Inferno by Dan Brown
My rating: 3 of 5 stars
Dan Brown cheats.
I recently finished the draft of a novel I am writing that used multiple points of view like Brown does. I realized I was going to have to throw out a bunch of material I wrote from one character’s point of view just because he KNEW TOO MUCH. Being in his head would have given the mystery away. Better to have him not be a point of view character in the book and remain enigmatic, then to let the reader into his point of view and have him somehow just not think things that would give the game away.
Because people? Don’t control their thoughts. We think what we think.
This is how Dan Brown cheats. In both this book, and The Lost Symbol, he wants to have a big twist at the end where a character or characters are revealed to be more than we thought they were. And he does this by taking us into their heads and just not showing them thinking of things that are no doubt on their minds, like, “How am I going to pull blah-blah-blah off without giving myself away?” That would really be foremost in their minds, I would think.
Sometimes, he has characters think of events in their lives that are later revealed to never to have happened. Were they rehearsing their fake backstories to help pull off the con?
In retrospect, you can see the clues Brown scatters for you throughout the book that reveal the twist, which a twisty story should do, but you also see the cheating attempts at misdirection.
Still, I read Dan Brown because his books are fun. They’re scavenger hunts where the treasures are a copious quantity of well-research archeology and history. But great literature, this is not.
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Depending on who you ask, the “Golden Age of Science Fiction,” is either “undisputedly,” or just “widely recognized” as the 1940’s (and possibly 50’s). Of course, one person’s Golden Age is another person’s capital-E Establishment, but historically, the 40’s and 50’s are the era when a younger generation of very talented writers weaned on the pulps and unafraid of speculative-fiction-that-incorporated-science took up pen or typewriter. Among them: Arthur C. Clarke, Ray Bradbury, Tom Godwin, and Isaac Asimov.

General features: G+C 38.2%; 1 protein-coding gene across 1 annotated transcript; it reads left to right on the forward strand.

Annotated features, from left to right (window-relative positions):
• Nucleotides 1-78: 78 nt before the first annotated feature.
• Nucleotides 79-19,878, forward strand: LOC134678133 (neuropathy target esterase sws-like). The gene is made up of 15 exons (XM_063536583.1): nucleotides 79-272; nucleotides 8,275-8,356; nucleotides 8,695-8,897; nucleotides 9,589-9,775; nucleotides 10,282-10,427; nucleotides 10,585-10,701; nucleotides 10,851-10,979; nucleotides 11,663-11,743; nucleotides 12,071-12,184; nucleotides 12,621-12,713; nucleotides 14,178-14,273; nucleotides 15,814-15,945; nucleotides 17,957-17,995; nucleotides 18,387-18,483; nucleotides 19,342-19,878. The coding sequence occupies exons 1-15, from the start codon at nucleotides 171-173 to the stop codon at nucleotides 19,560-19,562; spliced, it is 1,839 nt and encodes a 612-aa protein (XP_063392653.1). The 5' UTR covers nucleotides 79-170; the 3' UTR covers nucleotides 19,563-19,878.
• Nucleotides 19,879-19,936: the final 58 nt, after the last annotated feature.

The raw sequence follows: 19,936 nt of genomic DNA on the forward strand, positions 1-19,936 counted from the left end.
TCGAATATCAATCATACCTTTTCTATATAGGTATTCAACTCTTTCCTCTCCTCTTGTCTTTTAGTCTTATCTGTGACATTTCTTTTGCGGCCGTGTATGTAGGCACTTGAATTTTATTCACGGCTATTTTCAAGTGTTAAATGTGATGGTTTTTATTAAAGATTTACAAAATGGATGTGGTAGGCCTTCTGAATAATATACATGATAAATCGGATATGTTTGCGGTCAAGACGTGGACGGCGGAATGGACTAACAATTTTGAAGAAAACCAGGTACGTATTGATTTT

It is interesting that of the three biggies I review here (Clarke, Bradbury, and Asimov), Asimov was always my favorite, but (perhaps due to story choices?) this time around, I was much more impressed with Bradbury.
All of these writers are masters of creating fully-realized portraits of everyday life in the future, or on space stations, or the Moon, in very few words. Continue reading “The golden age of Science Fiction”
The Science of Skinny: Start Understanding Your Body’s Chemistry–and Stop Dieting Forever by Dee Mccaffrey
My rating: 4 of 5 stars
I like science. Books that explain things to me using basic science (and which cite sources) get my attention. This book is written by a chemist. She may swing a little bit to the “nature is perfect” side (it isn’t), but nature is certainly better than anything the money-driven applied-science food industry has to offer.
So this book makes a very sad kind of sense. Applying the lifestyle changes it suggests will take, well, a lifetime, especially for someone like me who has a severe mental block when I am required to mix more than two ingredients together, and thinks it’s inefficient to spend more time preparing a meal than you spend eating it.
But yeah, not a gimmicky nutrition book.
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Whenever I read a really good memoir, I always have a moment I pause and think, “Wow, this person [did this thing], AND they are a great writer!” And then I realize chances are they probably got help with the writing part. Nevertheless, this is a really good memoir. Well-written, light-hearted, and fascinating. Definitely a GUY book written by a “guy’s guy” with a GUY point of view, but we are each entitled to our voice.